• ADM: The idea here is that we are modeling human systems, which themselves arose organically and stochastically. We capture what actually happens at desktop-level, and the architecture follows. Form follows function. Doesn't that feel better?
  • Starbucks Does Not User Two-Phase Commit. Great example - a simple process that everybody understands that is nonetheless complex enough to clog a boxes-and-arrows process modeler. The killer idea here is that many optimized processes are inherently asynchronous, and a process model that enforces synchrony with result in a less-optimized process than the original. Hohpe's writeup in the link is interesting and worth reading.

There's a lot to the Hohpe presentation -- please let me know if there are other concepts that need to be explained further.


Baked in a Pi...

Godel and Einstein

Microsoft, beyond any reasonable discussion of their success as a business and the merits of their software, has always generated a certain enmity in the computer science community.

Microsoft, to that world, is unclean, because unlike most of their peers, Microsoft rose to prominence outside academia, with software that academic critics believed had (at best) impure theoretical underpinnings. Microsoft in this is an outlier, because the conceptual core of most tech companies is some gem of computer science.

Oracle is pure (again, independent of the merits of the folks within) because they can trace their history to the seminal paper by E.F. Codd

Adobe is pure because the graphics language Postscript originally descended from Forth, at Evans & Sutherland (who are themselves pure because of Sketchpad). And so on.

Even Google has made a play for CompSci street cred

All this matters, because there is a prevailing belief in the software industry that, with that certain exception, you have to have a pure core to have differentiating value as a software company.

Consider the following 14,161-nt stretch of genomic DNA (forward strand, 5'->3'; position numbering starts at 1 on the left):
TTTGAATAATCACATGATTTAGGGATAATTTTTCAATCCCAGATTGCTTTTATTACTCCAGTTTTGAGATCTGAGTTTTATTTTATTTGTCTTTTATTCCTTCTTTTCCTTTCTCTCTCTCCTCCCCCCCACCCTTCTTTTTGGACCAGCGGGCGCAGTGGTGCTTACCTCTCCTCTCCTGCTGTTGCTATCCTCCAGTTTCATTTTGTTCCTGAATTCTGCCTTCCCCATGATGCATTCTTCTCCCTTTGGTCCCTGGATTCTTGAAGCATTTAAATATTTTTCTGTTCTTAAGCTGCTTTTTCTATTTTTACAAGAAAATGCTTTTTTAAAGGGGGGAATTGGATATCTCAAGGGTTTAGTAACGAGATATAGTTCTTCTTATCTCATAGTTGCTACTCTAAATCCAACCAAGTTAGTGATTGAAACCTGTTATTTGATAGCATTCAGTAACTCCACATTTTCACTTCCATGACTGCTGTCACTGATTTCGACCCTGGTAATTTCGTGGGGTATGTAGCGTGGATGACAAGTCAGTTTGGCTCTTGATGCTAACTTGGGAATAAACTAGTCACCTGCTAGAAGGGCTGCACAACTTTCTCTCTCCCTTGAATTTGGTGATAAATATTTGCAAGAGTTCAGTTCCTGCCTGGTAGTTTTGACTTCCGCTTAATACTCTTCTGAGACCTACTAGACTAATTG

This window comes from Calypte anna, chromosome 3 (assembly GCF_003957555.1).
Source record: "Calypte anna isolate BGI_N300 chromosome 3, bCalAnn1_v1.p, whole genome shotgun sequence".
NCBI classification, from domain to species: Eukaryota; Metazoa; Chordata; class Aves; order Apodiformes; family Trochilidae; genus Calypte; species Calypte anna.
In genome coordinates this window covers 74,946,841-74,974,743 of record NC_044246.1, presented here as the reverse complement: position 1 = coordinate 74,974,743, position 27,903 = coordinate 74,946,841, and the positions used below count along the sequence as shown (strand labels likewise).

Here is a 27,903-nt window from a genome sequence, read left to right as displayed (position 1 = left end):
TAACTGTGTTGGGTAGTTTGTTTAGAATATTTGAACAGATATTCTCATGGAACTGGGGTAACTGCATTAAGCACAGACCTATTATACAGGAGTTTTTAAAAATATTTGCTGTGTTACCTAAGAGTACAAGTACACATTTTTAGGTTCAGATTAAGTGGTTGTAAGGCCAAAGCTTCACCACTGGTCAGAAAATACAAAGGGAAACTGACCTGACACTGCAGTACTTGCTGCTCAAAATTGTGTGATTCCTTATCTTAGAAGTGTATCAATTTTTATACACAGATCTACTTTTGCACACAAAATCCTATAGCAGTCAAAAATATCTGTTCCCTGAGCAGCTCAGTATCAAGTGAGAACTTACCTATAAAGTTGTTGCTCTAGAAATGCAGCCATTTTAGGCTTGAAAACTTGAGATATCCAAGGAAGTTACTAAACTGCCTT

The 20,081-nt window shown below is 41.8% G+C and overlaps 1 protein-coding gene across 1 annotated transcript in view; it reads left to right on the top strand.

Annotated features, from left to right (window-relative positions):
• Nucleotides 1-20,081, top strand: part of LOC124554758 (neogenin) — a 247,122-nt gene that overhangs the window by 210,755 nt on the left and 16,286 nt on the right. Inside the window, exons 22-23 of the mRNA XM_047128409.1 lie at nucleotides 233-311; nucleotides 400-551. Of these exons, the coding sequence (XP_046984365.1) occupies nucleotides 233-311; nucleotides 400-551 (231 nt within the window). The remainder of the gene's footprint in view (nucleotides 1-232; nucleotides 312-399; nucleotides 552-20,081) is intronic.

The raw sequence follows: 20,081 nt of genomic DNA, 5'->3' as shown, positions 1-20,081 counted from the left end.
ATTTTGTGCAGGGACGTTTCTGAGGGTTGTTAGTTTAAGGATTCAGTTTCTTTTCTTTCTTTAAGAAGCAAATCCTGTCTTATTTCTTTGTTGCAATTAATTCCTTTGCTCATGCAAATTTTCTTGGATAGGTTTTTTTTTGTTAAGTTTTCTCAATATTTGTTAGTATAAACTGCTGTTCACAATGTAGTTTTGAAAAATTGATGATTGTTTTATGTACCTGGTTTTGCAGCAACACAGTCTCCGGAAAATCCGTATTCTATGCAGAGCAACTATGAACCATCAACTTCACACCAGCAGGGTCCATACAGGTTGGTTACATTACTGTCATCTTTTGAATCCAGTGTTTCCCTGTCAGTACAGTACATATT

The reason this matters to us is that, for the rest of the BPM industry, the pure theoretical core on which they all rest is a cool branch of applied mathematics known as Pi calculus. Pi calculus is a mathematical formulism for independent, communicating processes, and it applies to BPM as an underpinning to describe non-sequential business processes. The O'Reilly book Essential Business Process Modeling devotes a whole chapter to Pi-calculus, petri nets, and the theoretical forebears of today's BPM doodleware generators.

So where does that leave us?

I've had a fascinating couple of weeks fleshing out the theoretical underpinnings of our software, and the Hohpe presentation will give some interesting background. There will be some posts and papers on this to follow...


Godzilla vs. Mothra Part II

Things have really heated up since I first started posting about this.

Microsoft has announced Silverlight, an RIA development framework that's supposed to out-Ajax Ajax. It's been less than a week, but Silverlight has opened to rave reviews.

Not to be outdone, Sun is striking back today with JavaFX, a RIA framework that is also intended to out-Ajax Ajax. Thus spake Gosling (who should know): "You get much more dynamic behavior. You get much more advanced APIs that you get access to."

More Java-y goodness. I'm hoping now for a response from Jesse James Garrett and the open-source camp that's been championing Ajax -- and when I see it I'll post about it as GvM - part III.